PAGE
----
According to the National Association of College Stores, the entire cost of the book is justified by expenses, with typically 11.7% of the price of a new book going to the author's royalties (or a committee of editors at the publishing house), 22.7% going to the store, and 64.6% going to the publisher. The store and publisher amounts are slightly higher for Canada.[32][33][34]

Bookstores and used-book vendors profit from the resale of textbooks on the used market, with publishers only earning profits on sales of new textbooks.


According to a U.S. General Accounting Office (GAO) study[2] published July 2005:

Following closely behind annual increases in tuition and fees at postsecondary institutions, college textbook and supply prices have risen at twice the rate of annual inflation over the last two decades.

Rising at an average of 6 percent each year since academic year 1987-1988, compared with overall average price increases of 3 percent per year, college textbook and supply prices trailed tuition and fee increases, which averaged 7 percent per year. Since December 1986, textbook and supply prices have nearly tripled, increasing by 186 percent, while tuition and fees increased by 240 percent and overall prices grew by 72 percent. While increases in textbook and supply prices have followed increases in tuition and fees, the cost of textbooks and supplies for degree-seeking students as a percentage of tuition and fees varies by the type of institution attended. For example, the average estimated cost of books and supplies per first-time, full-time student for academic year 2003-2004 was $898 at 4-year public institutions, or about 26 percent of the cost of tuition and fees. At 2-year public institutions, where low-income students are more likely to pursue a degree program and tuition and fees are lower, the average estimated cost of books and supplies per first-time, full-time student was $886 in academic year 2003-2004, representing almost three-quarters of the cost of tuition and fees.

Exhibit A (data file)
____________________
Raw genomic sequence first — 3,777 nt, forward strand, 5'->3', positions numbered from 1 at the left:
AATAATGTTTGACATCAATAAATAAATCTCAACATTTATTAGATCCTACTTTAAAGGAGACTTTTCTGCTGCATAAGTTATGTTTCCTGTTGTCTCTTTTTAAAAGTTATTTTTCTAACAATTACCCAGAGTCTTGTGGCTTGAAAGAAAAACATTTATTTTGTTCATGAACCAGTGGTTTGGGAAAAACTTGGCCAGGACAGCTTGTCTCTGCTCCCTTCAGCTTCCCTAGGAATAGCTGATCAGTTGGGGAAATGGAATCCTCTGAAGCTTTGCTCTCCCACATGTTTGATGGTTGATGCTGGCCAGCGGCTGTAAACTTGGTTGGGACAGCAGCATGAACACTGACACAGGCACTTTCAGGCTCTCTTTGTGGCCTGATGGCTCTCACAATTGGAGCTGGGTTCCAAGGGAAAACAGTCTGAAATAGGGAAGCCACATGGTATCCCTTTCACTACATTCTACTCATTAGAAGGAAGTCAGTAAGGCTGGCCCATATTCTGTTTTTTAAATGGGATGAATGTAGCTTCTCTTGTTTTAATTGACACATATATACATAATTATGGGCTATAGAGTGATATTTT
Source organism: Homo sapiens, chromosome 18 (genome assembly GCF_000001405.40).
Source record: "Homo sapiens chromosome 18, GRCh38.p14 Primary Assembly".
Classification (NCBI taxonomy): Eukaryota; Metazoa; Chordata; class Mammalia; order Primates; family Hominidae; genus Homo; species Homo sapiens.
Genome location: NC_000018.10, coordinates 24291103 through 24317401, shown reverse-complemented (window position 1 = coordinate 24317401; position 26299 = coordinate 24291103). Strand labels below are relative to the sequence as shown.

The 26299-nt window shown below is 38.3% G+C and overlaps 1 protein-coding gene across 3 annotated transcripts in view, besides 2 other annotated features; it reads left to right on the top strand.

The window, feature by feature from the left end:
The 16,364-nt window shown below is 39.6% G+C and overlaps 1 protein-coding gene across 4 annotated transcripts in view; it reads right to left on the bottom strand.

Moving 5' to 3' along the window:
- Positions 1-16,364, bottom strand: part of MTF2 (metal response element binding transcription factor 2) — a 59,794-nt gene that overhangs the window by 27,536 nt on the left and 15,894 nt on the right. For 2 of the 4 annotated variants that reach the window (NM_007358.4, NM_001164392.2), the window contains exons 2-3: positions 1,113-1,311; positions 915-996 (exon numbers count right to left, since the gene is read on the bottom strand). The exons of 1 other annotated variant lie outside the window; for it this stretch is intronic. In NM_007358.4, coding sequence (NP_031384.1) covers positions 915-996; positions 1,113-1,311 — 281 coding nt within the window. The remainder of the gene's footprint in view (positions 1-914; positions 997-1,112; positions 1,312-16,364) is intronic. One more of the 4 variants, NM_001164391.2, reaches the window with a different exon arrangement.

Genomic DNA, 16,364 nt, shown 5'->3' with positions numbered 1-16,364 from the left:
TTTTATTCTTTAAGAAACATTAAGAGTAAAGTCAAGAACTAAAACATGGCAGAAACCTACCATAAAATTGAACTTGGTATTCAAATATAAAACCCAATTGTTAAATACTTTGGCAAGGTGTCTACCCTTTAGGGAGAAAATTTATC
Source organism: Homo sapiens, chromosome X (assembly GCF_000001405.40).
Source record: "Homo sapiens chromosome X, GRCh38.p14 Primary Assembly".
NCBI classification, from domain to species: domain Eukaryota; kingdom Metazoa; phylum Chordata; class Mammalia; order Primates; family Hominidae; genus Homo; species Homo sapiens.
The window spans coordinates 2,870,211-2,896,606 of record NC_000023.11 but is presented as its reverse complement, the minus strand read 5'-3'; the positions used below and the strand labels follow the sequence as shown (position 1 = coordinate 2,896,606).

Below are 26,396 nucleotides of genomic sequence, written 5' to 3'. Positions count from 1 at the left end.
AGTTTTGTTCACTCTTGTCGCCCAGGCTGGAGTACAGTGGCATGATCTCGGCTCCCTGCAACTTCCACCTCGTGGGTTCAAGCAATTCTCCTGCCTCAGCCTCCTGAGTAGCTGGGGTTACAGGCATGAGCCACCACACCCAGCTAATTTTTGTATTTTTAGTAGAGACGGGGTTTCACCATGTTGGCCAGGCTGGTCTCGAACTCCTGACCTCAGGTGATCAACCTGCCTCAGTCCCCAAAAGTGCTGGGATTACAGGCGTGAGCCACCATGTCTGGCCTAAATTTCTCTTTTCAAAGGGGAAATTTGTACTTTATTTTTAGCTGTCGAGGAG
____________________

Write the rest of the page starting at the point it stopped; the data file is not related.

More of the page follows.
According to the 2nd edition of a study[3] by the United States Public Interest Research Group (US PIRG) published in February 2005:

Textbook prices are increasing at more than four times the inflation rate for all finished goods, according to the Bureau of Labor Statistics Producer Price Index. The wholesale prices charged by textbook publishers have jumped 62 percent since 1994, while prices charged for all finished goods increased only 14 percent. Similarly, the prices charged by publishers for general books increased just 19 percent during the same time period.